The over-60s must remain on their guard and brush upon their detective skills – to avoid falling foul of a tidal wave of financial scams.
New figures show this age group is now being targeted by conmen. One in five say they have been approached more than ten times by tricksters in the past year with resulting losses amounting to an average £400 each.
Two thirds of older people are anxious about the threat of fraud and admit they are vulnerable because of illness or disability, lack of financial awareness or living alone.
Campaign: Strictly Come Dancing judge Len Goodman is supporting special ‘anti-scam’ classes
Almost one in ten of those who fall for scams blame illness for allowing them to be caught out. Nearly one in five say new technology is making them susceptible to fraud.
From tomorrow, bank Santander will be running special classes in its 806 branches to help customers fight back against the tide of fraudsters.
Its campaign – Scam Avoidance School – is supported by former Strictly Come Dancing judge Len Goodman. In a video, the 75-year-old warns about fraudsters’ tactics – including stealing information via so-called phishing emails, phone calls and texts.
He also gives advice on how to spot a cashpoint machine that has been modified to steal cards or personal details.
Goodman says: ‘People of my age have got to have their wits about them and be more alert to scams.’
Charity Age UK has just launched a pilot programme in London in partnership with national fraud information gathering service Action Fraud to raise awareness among the elderly.
Tips for resisting the fraudsters
PHONE: Never give out personal information. If asked, slam down the receiver.
ONLINE: Never click on unsolicited emails or give personal information unless you are certain the company is genuine.
MOBILE: Beware SMS scams where text messages are used to dupe people into providing key details of their online bank accounts to fraudsters.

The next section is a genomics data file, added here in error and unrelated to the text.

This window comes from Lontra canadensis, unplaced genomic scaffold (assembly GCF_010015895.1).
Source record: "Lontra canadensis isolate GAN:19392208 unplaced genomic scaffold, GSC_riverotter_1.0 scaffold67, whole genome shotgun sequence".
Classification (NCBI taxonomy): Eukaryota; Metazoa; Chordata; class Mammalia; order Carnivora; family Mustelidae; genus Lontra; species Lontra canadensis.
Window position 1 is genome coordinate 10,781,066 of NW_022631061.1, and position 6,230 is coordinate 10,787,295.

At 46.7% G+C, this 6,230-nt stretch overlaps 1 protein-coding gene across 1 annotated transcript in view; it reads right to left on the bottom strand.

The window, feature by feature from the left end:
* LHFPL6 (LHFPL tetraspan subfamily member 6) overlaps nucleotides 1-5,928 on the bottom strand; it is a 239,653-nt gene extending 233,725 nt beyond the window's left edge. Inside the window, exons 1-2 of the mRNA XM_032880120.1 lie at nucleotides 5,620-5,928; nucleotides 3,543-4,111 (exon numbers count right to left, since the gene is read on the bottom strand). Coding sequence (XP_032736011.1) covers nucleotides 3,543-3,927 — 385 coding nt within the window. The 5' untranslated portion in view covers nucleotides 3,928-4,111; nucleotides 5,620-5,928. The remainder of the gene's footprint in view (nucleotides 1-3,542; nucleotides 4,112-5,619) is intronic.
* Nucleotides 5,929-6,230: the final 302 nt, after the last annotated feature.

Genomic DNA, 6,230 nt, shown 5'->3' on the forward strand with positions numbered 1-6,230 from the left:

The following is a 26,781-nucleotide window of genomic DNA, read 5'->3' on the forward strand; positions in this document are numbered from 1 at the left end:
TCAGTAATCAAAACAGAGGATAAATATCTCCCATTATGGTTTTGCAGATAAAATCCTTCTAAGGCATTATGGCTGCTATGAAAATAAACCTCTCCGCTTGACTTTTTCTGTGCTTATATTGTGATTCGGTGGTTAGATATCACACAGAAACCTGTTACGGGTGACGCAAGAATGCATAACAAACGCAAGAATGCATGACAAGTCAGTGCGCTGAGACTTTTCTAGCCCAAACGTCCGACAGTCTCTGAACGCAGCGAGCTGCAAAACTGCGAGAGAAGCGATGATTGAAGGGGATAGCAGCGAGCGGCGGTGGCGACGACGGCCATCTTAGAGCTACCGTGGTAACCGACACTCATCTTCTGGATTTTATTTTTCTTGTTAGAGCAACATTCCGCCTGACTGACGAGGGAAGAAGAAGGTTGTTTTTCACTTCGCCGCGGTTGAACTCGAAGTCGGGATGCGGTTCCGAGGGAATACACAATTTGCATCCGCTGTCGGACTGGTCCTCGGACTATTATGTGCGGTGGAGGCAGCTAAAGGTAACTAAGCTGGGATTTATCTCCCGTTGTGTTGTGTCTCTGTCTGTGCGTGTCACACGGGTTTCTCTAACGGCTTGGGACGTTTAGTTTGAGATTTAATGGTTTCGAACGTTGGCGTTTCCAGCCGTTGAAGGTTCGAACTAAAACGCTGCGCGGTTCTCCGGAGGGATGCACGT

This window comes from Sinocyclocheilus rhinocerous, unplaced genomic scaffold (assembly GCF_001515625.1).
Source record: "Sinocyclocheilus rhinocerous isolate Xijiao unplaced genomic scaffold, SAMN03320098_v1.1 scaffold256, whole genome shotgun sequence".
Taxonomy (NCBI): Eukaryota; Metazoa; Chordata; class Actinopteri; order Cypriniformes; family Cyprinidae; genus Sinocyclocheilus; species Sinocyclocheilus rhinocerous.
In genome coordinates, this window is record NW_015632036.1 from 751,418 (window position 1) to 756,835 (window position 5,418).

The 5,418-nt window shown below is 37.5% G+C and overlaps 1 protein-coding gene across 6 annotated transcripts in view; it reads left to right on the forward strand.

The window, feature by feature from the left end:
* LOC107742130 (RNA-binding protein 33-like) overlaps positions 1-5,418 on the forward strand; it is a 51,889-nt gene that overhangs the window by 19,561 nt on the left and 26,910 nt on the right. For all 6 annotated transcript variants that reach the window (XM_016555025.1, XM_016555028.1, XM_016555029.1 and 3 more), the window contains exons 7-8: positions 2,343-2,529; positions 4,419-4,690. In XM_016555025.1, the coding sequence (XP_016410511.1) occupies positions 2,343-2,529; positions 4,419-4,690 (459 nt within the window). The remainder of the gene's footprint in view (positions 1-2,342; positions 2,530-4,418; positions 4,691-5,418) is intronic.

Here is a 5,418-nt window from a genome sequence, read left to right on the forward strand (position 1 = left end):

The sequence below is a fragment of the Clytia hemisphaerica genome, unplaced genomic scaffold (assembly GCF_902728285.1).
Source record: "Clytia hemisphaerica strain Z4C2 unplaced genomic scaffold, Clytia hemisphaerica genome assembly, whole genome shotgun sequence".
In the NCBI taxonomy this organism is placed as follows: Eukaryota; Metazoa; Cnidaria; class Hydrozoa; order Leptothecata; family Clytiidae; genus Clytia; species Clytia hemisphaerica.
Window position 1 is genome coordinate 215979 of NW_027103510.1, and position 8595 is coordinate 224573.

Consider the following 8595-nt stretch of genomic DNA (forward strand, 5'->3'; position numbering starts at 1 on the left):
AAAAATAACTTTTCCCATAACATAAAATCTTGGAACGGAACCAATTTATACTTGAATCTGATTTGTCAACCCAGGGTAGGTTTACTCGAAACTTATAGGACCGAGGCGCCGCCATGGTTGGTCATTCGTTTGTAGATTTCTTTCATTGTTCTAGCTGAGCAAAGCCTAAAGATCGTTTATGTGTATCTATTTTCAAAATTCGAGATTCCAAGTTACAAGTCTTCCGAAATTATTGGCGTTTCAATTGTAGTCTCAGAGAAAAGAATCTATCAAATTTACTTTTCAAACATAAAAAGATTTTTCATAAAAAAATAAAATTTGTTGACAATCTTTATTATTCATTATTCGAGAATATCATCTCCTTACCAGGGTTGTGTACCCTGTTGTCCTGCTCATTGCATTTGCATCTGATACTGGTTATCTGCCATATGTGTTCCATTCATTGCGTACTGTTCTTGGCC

PAYMENTS: Double check a destination bank account if making payment by bank transfer.
Always be suspicious if an email arrives asking you to pay into a different account from usual.
The charity says fraud is not just about losing money but the adverse impact it has on a person’s dignity.
It says many who are defrauded feel shame, embarrassment, depression and social isolation. Some become so ill they end up moving into care.
Consumer organisations welcome all steps to raise awareness about scams but want financial companies to do more, especially on bank transfer scams – officially known as ‘authorised push payment scams’.
Panic: Pat Brackenbury, from Central London, nearly fell for a bank scam last year
This is where bank customers are fooled into sending large sums to a fraudulent bank account – which are then immediately withdrawn by the scammer. All the major banks have customers who have lost money this way.
Although scammed consumers who pay using a credit card or cheque have the strong protection of the law on their side, this is not the case when making a bank transfer. Figures published last week show that 44,000 people lost £236 million this way last year.
Money is only retrieved if a bank acts fast to stop the payment being made or requests the receiving bank to freeze the cash. These actions only managed to retrieve about £60 million of the losses last year.
Gareth Shaw, a money expert at consumer group Which?, says: ‘It is positive to see Santander raising awareness of scams among vulnerable customers. But banks should also be doing more to protect customers in the first place.
‘People are still losing life-changing sums of money to bank transfer scams with no protection. About 70 million bank transfers are made each month. You can see how this has become a scammer’s hunting ground. Banks need to keep ahead of them.’
Plans are under way for a much-needed customer reimbursement scheme to be introduced this year.
Pat Brackenbury, from Central London, nearly fell for a bank scam last year. She says: ‘I answered a phone call from someone who said he was from my bank’s head office. He asked if I had made a recent purchase for £98. I had not done so. Alarmed, I gave them remote access to my computer.’
The fraudster displayed her bank statement on the screen and showed purchases she knew she had made, interspersed with false ones. Pat says: ‘I was taken in.’
Shortly afterwards, the screen went blank. She recalls: ‘They told me not to discuss the matter with anyone and they would call me in the morning to put matters right.
‘The next day I woke in a panic.’
Pat, 75, rushed to her bank, Lloyds. She says: ‘A member of staff made some phone calls and helped me sort things out.’
Details about Scam Avoidance School are available from Santander branches. Non-customers can attend.
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